MIAMI — Ray Allen’s final NBA game was with the Miami Heat.
The 10-time All-Star formally announced his retirement Tuesday morning through a “letter to my younger self” published on The Players’ Tribune.
Allen hasn’t played since the 2013-14 season, but there were always rumors that he could make a comeback on a team in need of three-point shooting. The 41-year-old’s final NBA game ended up being the Heat’s 104-87 loss to the Spurs in Game 5 of the NBA Finals on June 15, 2014.
“I was holding out hope he was going to come back for a playoff run,” Heat coach Erik Spoelstra said Tuesday morning with a laugh. “I think he’s probably moving on to his next career, No. 1 would be his family and No. 2 is probably Ironmans or marathons. I see him every once in a while running down the street.
“That’s HOF (Hall of Fame) as soon as that can happen.”
Over Allen’s 18-year NBA career, he won two NBA titles — one with the Celtics in 2008 and another with the Heat in 2013.
Allen is responsible for one of the most memorable shots in Heat history and NBA history.
With Miami trailing the Spurs 3-2 in the 2013 NBA Finals, San Antonio was just seconds away from winning the title with a 95-92 lead in Game 6. But Allen came through in the clutch, making a huge 3-pointer from the corner with 5.2 seconds remaining to tie the score at 95.
The rest is history, as the Heat went on to win Game 6 in overtime 103-100 to force a Game 7. With all of the momentum, Miami went on to win Game 7 95-88 to win the championship and make sure Allen’s shot wouldn’t be forgotten.
Allen spent two seasons with the Heat from 2012-14. He averaged 10.3 points and shot 39.8 percent from three-point range in 152 regular-season games with Miami.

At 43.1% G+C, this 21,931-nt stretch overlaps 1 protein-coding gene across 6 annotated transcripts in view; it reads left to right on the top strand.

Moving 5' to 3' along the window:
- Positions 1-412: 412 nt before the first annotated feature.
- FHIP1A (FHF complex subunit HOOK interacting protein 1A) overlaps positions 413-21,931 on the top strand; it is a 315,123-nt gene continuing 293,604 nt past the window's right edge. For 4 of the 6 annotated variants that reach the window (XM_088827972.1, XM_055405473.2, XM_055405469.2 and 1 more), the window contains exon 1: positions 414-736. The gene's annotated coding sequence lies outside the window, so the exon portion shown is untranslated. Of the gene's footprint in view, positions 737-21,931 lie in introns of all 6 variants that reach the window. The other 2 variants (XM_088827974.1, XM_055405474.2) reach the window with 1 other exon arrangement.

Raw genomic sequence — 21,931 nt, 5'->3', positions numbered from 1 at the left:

Spoelstra recalls the first time he witnessed one of Allen’s shooting drills in Miami. Spoelstra called it an “extreme” drill that Allen practiced to prepare for the rare situation of shooting a three after going to the floor to grab an offensive rebound.
“He would lay on the floor, pop up, backpedal, have the presence of mind to have his feet set and not out of bounds and have a coach throw him the ball,” Spoelstra said. “It was the first time I had ever seen that drill. I asked him afterwards, ‘That seemed like a crazy drill, why would you do something like that and lay down in the middle of the floor?’ He said, ‘It’s extreme but I want to prepare myself for when I’m in the lane and I hit the floor or I’m on the ground for an offensive rebound that I have the fundamentals to be able to back pedal, stay in bounds and be able to knock down shots.”
Allen holds the NBA record with 2,973 threes made over his career. He averaged 18.9 points and shot 40 percent from three-point range over his 18 NBA seasons.
“I told that story before and I always mention it to young players coming in to develop an approach and a consistent work ethic every single day,” Spoelstra said of Allen. “Things don’t happen by accident the majority of the time in this league. The way he was able to shoot the ball and be one of the premier catch-and-shoot clutch players that you had to absolutely game plan for meant that he had to put in a crazy amount of time behind the scenes.”
Haslem, who was one of Allen’s teammates on the Heat, called him a “mentor.”
“You think about guys like myself who are getting up a little bit in age. Then you see Ray, being the first in the gym and the last to leave,” Haslem said Tuesday. “Riding his bike, jogging and doing the things that’s he’s done. So I’ve taken a couple of pages out of his book just to continue my career moving forward and keep myself in great shape with eating right and certain things I’ve taken away from him.”